Talking Back: Resisting Neoliberalization in the Academy through Feminist/Womanist Lenses

Tuesday, 12 July 2016
Location: Hörsaal 33 (Main Building)
Distributed Paper
Margaret TALLY, State University of New York: Empire State College, USA
Dianne RAMDEHOLL, State University of New York: Empire State College, USA
Jaye JONES, Lehman College Institute for Literacy Studies, USA
One of the recent areas where the concept of precarity has become particularly meaningful as an explanatory idea is in terms of thinking about academia in higher education, where the move from public funding to more neoliberal economic landscapes, what Briony Lipton has described as the move from an “ivory tower” to “Enterprise University,” has created a fertile field for a precarious labor force.  Writers like Rosalind Gill, in addition, point out that as academics with oftentime precarious job situations, we have turned ourselves into neoliberal subjects who are endlessly adaptable and “flexible”; our very subjectivities have become, as Skeggs points out, “the living embodiment of capital.” (Skeggs 2)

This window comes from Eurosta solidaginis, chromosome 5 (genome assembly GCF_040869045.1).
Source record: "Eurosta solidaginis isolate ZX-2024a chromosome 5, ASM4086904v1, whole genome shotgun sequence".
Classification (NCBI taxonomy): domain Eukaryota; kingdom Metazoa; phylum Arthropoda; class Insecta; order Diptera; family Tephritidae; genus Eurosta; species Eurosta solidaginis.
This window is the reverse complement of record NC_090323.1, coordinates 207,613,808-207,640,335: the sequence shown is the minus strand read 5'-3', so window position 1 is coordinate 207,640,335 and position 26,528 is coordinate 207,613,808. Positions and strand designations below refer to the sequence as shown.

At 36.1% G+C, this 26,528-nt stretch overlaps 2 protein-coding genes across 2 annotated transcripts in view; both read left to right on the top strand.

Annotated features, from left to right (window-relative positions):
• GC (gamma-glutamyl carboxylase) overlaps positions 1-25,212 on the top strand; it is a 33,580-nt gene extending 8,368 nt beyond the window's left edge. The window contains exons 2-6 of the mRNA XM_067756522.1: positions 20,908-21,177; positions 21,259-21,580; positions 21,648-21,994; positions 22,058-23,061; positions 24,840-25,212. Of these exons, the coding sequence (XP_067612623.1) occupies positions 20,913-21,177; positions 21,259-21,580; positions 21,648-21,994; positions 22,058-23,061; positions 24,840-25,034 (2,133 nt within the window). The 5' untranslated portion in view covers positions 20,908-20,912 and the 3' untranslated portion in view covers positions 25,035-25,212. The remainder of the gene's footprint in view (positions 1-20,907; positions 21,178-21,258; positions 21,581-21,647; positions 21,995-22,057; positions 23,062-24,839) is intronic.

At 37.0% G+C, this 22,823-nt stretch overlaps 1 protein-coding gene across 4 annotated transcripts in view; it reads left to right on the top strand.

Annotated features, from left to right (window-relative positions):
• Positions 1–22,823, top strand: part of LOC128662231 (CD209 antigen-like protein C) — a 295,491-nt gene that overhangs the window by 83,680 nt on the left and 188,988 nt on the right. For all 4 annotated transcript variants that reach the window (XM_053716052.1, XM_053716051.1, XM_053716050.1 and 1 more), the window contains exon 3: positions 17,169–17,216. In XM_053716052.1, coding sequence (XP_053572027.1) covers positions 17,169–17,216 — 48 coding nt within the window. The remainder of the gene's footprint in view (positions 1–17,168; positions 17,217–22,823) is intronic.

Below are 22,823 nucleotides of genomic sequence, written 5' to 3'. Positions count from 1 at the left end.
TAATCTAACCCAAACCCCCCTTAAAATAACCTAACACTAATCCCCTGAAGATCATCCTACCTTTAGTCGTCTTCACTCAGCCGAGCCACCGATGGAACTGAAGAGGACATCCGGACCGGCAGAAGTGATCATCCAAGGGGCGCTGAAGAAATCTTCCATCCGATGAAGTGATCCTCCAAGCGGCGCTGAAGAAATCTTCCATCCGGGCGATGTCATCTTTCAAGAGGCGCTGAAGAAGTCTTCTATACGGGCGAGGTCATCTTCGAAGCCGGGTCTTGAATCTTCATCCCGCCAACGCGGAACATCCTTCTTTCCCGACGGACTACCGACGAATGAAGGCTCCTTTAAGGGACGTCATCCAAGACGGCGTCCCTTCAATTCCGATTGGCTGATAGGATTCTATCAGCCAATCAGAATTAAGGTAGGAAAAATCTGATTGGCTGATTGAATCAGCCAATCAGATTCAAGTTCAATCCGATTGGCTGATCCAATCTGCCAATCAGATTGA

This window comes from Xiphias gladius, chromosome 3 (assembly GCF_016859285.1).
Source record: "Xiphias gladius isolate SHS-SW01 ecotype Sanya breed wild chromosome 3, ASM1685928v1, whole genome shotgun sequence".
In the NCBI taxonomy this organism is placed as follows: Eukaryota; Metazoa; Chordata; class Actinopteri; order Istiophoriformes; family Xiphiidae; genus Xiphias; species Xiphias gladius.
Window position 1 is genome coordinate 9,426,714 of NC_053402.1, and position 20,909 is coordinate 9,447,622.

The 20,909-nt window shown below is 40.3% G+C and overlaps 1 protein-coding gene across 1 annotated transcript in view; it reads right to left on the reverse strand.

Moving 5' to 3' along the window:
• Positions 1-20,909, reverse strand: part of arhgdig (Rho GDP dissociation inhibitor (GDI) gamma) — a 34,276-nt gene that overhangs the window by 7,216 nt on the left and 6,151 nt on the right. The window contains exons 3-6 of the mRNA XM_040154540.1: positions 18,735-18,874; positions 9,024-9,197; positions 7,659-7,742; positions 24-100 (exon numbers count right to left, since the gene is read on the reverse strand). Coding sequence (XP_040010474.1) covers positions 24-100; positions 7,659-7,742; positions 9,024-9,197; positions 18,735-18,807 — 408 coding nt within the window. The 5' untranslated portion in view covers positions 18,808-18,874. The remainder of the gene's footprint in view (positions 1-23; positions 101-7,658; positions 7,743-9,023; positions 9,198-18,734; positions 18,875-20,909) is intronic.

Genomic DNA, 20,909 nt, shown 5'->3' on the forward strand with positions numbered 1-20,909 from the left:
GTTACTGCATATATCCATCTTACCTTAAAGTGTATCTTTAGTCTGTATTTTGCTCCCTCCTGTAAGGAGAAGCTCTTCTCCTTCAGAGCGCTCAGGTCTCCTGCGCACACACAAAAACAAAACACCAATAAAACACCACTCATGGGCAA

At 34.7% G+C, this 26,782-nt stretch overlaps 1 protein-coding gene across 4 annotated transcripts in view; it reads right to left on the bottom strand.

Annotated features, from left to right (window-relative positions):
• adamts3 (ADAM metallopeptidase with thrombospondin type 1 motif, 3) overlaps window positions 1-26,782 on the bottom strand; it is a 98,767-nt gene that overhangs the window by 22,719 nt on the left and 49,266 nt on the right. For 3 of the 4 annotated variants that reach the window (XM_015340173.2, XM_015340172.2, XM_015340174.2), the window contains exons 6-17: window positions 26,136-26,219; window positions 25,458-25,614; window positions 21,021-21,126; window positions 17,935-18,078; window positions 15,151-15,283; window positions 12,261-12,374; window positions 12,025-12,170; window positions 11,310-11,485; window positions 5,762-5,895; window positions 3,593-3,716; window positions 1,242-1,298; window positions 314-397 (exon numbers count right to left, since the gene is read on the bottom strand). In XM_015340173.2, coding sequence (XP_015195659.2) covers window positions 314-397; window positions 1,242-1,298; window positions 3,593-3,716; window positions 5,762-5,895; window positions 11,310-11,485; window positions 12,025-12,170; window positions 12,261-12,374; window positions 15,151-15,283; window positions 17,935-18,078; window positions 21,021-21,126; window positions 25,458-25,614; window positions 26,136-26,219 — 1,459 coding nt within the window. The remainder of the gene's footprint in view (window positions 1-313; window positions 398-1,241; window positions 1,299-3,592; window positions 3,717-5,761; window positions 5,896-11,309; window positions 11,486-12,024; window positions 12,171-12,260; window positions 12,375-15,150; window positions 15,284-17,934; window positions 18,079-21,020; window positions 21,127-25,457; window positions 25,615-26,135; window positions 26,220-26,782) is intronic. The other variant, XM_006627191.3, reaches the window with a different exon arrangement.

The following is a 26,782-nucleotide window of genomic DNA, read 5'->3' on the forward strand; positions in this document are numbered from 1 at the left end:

Challenging Simon During’s reading of this movement solely in terms of neoliberalism, scholars like Lipton and Fantone also note that while precarity has often been a function of women’s labor, it is only when it effects the worklife of male academics who have become vulnerable to falling into the academic “bourgeois precariat,” that it is highlighted as an issue.  Because of the privatized, individualized nature of  academic work, it is difficult to trace the ways in which this precarity is happening to academic workers. In this paper, we unpack this dialogue about ways in which current trends in higher education have contributed to an increasing sense of precarity that is intensifying the gender inequality in the modern university. By sharing our own positions as three female academics of different racial and ethnic backgrounds, we draw on the tools of auto-ethnography to map out what has increasingly become an endemic feature of modern university life.  From here, we articulate the ways in which our work as feminist knowledge-workers can be used to critically engage other academics in solidarity and incitement to challenge forces of precarity within universities.